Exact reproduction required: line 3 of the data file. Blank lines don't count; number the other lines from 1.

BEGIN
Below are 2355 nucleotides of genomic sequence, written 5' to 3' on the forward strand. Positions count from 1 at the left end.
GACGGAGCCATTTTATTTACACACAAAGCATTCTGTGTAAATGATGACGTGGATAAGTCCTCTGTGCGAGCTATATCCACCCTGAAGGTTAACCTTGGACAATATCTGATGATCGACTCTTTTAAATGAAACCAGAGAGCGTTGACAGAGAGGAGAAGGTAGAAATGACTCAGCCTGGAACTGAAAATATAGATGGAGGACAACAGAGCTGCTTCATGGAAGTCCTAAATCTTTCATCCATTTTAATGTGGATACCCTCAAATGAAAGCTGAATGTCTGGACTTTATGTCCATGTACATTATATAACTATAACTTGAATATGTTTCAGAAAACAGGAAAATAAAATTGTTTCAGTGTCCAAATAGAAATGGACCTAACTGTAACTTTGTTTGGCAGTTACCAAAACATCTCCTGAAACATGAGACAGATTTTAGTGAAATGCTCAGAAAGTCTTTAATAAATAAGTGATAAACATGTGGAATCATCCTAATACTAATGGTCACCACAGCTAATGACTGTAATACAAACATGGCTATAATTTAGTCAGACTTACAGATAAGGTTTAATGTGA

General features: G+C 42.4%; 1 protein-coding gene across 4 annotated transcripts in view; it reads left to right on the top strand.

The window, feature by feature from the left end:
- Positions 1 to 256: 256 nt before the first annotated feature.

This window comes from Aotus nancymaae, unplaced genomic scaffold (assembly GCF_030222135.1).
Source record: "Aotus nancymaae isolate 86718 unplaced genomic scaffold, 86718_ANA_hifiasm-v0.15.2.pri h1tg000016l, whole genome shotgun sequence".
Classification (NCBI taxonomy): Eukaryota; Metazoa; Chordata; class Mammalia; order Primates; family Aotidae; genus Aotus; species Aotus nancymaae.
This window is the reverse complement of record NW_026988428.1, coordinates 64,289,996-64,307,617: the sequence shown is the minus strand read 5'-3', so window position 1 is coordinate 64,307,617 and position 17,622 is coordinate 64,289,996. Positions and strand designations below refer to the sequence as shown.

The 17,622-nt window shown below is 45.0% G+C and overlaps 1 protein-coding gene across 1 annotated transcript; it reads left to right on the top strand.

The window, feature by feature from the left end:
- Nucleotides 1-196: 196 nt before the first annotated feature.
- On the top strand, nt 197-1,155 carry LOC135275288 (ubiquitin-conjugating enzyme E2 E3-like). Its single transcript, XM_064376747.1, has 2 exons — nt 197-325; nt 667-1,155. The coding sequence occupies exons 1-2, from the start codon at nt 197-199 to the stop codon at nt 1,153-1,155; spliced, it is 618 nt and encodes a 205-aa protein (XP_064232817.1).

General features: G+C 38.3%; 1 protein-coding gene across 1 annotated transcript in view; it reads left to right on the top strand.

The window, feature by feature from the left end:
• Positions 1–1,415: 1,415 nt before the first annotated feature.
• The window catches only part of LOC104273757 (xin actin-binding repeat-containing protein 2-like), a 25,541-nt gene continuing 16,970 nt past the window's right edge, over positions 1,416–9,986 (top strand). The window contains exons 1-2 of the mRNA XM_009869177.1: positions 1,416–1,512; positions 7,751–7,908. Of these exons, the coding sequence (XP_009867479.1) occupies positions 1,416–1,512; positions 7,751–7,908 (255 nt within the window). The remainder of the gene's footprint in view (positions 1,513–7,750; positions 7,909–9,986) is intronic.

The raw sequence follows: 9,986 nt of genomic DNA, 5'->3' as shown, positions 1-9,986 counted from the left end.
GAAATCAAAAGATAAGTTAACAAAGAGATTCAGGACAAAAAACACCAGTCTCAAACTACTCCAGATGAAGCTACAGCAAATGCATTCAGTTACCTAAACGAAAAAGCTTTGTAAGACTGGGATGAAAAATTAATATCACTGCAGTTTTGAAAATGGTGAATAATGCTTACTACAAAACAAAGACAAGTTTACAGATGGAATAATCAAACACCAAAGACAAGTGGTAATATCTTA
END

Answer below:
General features: G+C 42.4%; 1 protein-coding gene across 4 annotated transcripts in view; it reads left to right on the top strand.